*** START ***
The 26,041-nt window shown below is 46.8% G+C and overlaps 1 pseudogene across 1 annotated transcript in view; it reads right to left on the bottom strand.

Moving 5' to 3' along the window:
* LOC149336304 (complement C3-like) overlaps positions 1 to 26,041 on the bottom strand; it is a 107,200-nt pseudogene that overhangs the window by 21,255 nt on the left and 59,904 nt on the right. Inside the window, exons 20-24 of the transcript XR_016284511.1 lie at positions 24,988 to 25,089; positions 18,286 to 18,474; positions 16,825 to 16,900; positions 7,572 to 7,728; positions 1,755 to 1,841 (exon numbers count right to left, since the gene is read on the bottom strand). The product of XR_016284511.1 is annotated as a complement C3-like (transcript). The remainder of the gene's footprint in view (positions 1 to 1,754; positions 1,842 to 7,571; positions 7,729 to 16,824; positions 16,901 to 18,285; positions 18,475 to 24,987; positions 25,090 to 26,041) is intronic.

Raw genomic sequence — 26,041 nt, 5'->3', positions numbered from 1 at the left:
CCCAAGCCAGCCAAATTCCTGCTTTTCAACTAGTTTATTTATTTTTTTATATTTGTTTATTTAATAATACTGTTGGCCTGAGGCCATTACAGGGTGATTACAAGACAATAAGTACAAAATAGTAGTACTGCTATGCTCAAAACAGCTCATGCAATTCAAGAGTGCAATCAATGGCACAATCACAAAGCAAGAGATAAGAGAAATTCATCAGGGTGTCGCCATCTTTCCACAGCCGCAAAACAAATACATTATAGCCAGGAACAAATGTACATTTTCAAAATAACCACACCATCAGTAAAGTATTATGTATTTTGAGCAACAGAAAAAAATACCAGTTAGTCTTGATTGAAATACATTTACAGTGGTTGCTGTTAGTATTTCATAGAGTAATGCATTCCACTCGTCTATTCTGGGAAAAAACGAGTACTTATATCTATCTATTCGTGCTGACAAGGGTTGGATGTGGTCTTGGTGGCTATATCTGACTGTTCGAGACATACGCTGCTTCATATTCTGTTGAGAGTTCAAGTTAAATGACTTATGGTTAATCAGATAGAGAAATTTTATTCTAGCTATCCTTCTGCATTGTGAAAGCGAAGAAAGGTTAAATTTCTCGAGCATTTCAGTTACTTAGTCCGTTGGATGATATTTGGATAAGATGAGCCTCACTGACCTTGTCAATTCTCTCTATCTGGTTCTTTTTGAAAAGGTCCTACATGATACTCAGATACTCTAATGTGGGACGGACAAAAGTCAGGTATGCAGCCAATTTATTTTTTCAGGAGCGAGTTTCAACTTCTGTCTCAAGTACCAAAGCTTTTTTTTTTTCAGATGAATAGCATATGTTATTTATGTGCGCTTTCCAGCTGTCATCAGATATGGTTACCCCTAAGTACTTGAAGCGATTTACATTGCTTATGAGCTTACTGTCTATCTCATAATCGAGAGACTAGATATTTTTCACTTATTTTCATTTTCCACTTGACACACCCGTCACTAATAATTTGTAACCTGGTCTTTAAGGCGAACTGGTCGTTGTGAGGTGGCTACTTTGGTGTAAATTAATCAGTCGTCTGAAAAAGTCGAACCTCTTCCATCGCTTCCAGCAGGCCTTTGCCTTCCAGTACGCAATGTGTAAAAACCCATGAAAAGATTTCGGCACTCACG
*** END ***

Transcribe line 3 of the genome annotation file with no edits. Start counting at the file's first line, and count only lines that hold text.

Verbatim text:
* LOC149336304 (complement C3-like) overlaps positions 1 to 26,041 on the bottom strand; it is a 107,200-nt pseudogene that overhangs the window by 21,255 nt on the left and 59,904 nt on the right. Inside the window, exons 20-24 of the transcript XR_016284511.1 lie at positions 24,988 to 25,089; positions 18,286 to 18,474; positions 16,825 to 16,900; positions 7,572 to 7,728; positions 1,755 to 1,841 (exon numbers count right to left, since the gene is read on the bottom strand). The product of XR_016284511.1 is annotated as a complement C3-like (transcript). The remainder of the gene's footprint in view (positions 1 to 1,754; positions 1,842 to 7,571; positions 7,729 to 16,824; positions 16,901 to 18,285; positions 18,475 to 24,987; positions 25,090 to 26,041) is intronic.